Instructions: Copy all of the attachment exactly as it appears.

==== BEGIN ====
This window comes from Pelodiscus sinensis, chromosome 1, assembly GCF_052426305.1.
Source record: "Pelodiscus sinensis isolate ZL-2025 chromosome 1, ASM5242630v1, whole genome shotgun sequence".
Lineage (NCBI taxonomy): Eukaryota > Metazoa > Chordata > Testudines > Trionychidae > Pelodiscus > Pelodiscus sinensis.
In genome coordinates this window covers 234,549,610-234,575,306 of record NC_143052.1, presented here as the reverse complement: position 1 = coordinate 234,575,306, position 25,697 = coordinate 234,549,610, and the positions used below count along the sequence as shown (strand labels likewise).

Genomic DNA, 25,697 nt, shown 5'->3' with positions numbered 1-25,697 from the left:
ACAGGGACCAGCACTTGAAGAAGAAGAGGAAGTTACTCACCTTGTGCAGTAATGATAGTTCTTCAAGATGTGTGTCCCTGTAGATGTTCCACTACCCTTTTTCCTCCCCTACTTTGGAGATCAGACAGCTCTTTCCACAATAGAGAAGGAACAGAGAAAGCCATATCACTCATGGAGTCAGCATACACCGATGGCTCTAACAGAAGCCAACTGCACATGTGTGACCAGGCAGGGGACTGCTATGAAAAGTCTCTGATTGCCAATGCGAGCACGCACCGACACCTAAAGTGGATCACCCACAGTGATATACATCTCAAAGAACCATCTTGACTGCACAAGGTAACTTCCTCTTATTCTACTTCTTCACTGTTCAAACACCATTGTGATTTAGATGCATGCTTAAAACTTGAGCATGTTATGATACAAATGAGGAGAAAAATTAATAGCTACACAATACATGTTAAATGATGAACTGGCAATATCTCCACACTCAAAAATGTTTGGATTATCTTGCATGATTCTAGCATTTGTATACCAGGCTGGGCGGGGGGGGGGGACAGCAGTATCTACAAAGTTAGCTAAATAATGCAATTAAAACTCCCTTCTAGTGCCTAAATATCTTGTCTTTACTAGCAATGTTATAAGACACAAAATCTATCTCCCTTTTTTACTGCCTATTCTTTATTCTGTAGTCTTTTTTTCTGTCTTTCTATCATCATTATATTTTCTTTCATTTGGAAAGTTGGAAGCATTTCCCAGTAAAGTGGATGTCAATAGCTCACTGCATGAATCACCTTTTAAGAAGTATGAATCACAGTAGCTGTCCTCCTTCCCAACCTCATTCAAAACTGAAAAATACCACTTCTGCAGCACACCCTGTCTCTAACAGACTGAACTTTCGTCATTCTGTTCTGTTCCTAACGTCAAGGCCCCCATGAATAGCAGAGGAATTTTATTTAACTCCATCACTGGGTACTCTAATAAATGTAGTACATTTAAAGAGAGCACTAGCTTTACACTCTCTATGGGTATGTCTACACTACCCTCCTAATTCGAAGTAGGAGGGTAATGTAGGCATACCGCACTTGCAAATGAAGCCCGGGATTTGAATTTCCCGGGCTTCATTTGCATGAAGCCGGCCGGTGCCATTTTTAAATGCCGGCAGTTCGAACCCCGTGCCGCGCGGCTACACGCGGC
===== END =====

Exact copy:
This window comes from Pelodiscus sinensis, chromosome 1, assembly GCF_052426305.1.
Source record: "Pelodiscus sinensis isolate ZL-2025 chromosome 1, ASM5242630v1, whole genome shotgun sequence".
Lineage (NCBI taxonomy): Eukaryota > Metazoa > Chordata > Testudines > Trionychidae > Pelodiscus > Pelodiscus sinensis.
In genome coordinates this window covers 234,549,610-234,575,306 of record NC_143052.1, presented here as the reverse complement: position 1 = coordinate 234,575,306, position 25,697 = coordinate 234,549,610, and the positions used below count along the sequence as shown (strand labels likewise).

Genomic DNA, 25,697 nt, shown 5'->3' with positions numbered 1-25,697 from the left:
ACAGGGACCAGCACTTGAAGAAGAAGAGGAAGTTACTCACCTTGTGCAGTAATGATAGTTCTTCAAGATGTGTGTCCCTGTAGATGTTCCACTACCCTTTTTCCTCCCCTACTTTGGAGATCAGACAGCTCTTTCCACAATAGAGAAGGAACAGAGAAAGCCATATCACTCATGGAGTCAGCATACACCGATGGCTCTAACAGAAGCCAACTGCACATGTGTGACCAGGCAGGGGACTGCTATGAAAAGTCTCTGATTGCCAATGCGAGCACGCACCGACACCTAAAGTGGATCACCCACAGTGATATACATCTCAAAGAACCATCTTGACTGCACAAGGTAACTTCCTCTTATTCTACTTCTTCACTGTTCAAACACCATTGTGATTTAGATGCATGCTTAAAACTTGAGCATGTTATGATACAAATGAGGAGAAAAATTAATAGCTACACAATACATGTTAAATGATGAACTGGCAATATCTCCACACTCAAAAATGTTTGGATTATCTTGCATGATTCTAGCATTTGTATACCAGGCTGGGCGGGGGGGGGGGACAGCAGTATCTACAAAGTTAGCTAAATAATGCAATTAAAACTCCCTTCTAGTGCCTAAATATCTTGTCTTTACTAGCAATGTTATAAGACACAAAATCTATCTCCCTTTTTTACTGCCTATTCTTTATTCTGTAGTCTTTTTTTCTGTCTTTCTATCATCATTATATTTTCTTTCATTTGGAAAGTTGGAAGCATTTCCCAGTAAAGTGGATGTCAATAGCTCACTGCATGAATCACCTTTTAAGAAGTATGAATCACAGTAGCTGTCCTCCTTCCCAACCTCATTCAAAACTGAAAAATACCACTTCTGCAGCACACCCTGTCTCTAACAGACTGAACTTTCGTCATTCTGTTCTGTTCCTAACGTCAAGGCCCCCATGAATAGCAGAGGAATTTTATTTAACTCCATCACTGGGTACTCTAATAAATGTAGTACATTTAAAGAGAGCACTAGCTTTACACTCTCTATGGGTATGTCTACACTACCCTCCTAATTCGAAGTAGGAGGGTAATGTAGGCATACCGCACTTGCAAATGAAGCCCGGGATTTGAATTTCCCGGGCTTCATTTGCATGAAGCCGGCCGGTGCCATTTTTAAATGCCGGCAGTTCGAACCCCGTGCCGCGCGGCTACACGCGGC